1. J.D. Rhoades

    My problem is similar to yours, except that EVERYTHING changes from day to day. Just a few minutes ago, in the shower, I realized that the action I’d outlined a few days ago that was going to carry the book through the next fifteen thousand words or so wasn’t going to work, and I realized how to make it better. So even the sketchy notes I had set out earlier this week are now replaced by new (and, I think better) notes. This is why I hate doing pre-writing proposals and outlines.

    Reply
  2. Wilfred Bereswill

    I could have written thhis blog, Brett. Except change book 3 to 2 and page 375 to page 275.

    I’m an engineer by degree, a natural to use a structured approach to writing, right? Nope. I work just like you, Brett. I planned a “series of events” that leads to an ending. The last event is the big one, of course and somewhere in getting here, that last event doesn’t hold the luster it held 6 months ago.

    Like you, I’ll work through it and it will be better for it, but I’m not in a good place right now.

    I like your suggestion of starting a rewrite, then plowing through, which is really how I work, chapter to chapter. I finish a chapter and before I move on, I re-read the chapter, making little changes as I go and then keep going.

    Reply
  3. Pari Noskin Taichert

    I’m a fly-by-the-pants writer with even less information to start than you have, Brett. I start with an idea and a possible killer, maybe I should capitalize that “POSSIBLE.”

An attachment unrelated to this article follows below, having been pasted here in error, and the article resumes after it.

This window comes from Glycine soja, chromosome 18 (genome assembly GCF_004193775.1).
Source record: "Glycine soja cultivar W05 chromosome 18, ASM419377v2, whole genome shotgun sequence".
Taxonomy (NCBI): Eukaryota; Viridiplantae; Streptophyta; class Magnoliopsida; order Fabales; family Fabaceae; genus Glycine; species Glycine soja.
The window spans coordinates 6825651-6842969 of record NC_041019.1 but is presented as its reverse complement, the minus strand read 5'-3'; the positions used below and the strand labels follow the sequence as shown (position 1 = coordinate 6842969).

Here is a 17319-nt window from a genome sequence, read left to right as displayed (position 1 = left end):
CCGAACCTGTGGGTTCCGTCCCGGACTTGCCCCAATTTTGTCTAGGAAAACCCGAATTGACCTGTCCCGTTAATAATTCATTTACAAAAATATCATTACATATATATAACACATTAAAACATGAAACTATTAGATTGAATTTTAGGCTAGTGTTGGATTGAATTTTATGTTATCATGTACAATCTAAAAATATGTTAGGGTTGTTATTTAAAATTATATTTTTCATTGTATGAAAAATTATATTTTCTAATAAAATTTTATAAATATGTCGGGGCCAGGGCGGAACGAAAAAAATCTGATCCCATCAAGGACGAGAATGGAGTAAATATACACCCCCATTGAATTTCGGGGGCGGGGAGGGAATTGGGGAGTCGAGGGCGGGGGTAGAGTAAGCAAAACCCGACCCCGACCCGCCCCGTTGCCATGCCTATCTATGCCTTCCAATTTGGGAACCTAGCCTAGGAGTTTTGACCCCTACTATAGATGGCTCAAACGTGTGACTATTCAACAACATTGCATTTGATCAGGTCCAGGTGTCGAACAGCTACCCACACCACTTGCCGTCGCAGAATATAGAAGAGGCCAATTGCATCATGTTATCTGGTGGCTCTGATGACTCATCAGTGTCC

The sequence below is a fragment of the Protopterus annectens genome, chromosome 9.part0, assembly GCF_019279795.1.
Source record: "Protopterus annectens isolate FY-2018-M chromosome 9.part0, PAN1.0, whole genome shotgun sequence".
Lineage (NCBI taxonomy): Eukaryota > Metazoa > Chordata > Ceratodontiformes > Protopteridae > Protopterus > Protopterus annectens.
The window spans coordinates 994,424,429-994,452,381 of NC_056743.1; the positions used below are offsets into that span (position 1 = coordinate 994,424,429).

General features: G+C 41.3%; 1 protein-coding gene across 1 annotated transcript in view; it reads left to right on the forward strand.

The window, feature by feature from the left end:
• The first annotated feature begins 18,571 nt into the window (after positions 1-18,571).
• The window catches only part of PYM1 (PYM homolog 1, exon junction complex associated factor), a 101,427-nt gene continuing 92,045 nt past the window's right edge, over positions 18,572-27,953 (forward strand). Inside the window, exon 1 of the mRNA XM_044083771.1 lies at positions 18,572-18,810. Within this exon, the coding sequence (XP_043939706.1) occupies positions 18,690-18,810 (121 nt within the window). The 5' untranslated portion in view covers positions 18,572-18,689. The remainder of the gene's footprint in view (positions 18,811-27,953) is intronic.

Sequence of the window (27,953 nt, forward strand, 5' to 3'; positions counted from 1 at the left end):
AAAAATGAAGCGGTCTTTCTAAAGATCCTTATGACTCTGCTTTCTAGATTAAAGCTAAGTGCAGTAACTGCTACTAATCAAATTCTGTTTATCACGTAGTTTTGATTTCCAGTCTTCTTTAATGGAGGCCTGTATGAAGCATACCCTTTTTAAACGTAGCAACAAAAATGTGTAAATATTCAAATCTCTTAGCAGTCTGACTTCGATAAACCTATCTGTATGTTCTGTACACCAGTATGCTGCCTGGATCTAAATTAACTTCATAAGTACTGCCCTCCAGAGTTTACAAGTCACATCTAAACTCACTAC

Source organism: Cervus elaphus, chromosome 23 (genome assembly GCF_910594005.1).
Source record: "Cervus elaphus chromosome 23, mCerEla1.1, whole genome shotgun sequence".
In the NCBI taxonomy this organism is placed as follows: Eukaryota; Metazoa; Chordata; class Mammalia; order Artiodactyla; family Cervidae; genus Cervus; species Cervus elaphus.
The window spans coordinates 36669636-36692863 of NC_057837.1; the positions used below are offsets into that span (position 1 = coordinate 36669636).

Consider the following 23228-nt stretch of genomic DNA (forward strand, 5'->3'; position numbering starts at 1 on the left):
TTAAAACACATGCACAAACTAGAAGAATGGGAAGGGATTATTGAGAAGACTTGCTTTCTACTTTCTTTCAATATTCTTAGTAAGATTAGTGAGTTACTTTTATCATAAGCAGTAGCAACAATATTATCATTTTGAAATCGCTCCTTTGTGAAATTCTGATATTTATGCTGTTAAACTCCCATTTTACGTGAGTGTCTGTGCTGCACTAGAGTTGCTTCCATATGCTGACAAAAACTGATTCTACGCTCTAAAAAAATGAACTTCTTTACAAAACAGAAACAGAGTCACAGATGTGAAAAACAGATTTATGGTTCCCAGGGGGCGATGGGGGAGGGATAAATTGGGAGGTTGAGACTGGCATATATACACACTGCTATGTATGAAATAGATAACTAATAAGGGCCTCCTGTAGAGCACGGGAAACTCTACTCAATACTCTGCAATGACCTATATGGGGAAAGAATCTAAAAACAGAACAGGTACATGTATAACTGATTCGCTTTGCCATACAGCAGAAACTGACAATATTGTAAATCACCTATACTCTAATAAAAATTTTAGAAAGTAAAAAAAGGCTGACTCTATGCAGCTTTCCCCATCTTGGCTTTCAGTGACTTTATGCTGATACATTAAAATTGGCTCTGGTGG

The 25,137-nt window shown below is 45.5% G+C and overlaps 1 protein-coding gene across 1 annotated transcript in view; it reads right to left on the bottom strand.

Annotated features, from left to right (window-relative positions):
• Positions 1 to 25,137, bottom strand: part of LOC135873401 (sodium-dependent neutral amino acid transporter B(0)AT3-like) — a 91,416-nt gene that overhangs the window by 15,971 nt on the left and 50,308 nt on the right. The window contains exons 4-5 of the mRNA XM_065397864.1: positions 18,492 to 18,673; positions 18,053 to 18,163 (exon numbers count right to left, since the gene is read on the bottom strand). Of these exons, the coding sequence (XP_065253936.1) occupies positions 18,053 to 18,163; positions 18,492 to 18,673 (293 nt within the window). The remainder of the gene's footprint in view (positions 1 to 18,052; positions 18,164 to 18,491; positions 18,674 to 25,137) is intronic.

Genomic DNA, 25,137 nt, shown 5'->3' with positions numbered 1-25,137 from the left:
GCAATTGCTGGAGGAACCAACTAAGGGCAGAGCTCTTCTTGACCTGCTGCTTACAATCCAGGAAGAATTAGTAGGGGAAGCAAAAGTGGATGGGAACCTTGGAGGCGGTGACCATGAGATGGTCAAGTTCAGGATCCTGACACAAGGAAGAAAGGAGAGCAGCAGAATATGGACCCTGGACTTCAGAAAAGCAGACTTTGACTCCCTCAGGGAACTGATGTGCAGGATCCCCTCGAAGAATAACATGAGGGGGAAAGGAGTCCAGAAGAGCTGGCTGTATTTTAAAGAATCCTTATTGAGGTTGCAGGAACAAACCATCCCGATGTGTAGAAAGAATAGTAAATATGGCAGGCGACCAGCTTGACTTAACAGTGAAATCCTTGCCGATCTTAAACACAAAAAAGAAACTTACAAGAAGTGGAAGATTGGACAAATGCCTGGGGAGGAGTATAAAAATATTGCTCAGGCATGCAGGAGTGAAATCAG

Things always change while writing. But I’m realizing that in order to write more, I’ve got to stop second-guessing myself in the initial write. So with the last manuscript, the one to launch my new series, I wrote the whole thing.

    I just finished the first edit of it and, at this point, I’ve given it to someone I trust in my critique group to see if it hangs together and where she thinks it doesn’t/where he major flaws are.

    Then I’ll send it to my agent — even though it’s not polished — for his comments and will, at the same time, start giving sections to my critique group.

    What all of this is doing is making me less precious about my first drafts. I think it will result in higher productivity, just like working on multiple project already has.

    Reply
  4. Louise Ure

    Brett, I think you just wrote the blog I was going to write for next week. Book 3. No outline. Page 328 in my case. And the ending is not the big aha! I had in mind.

    Nice to know I’m in good company.

    Reply
  5. toni mcgee causey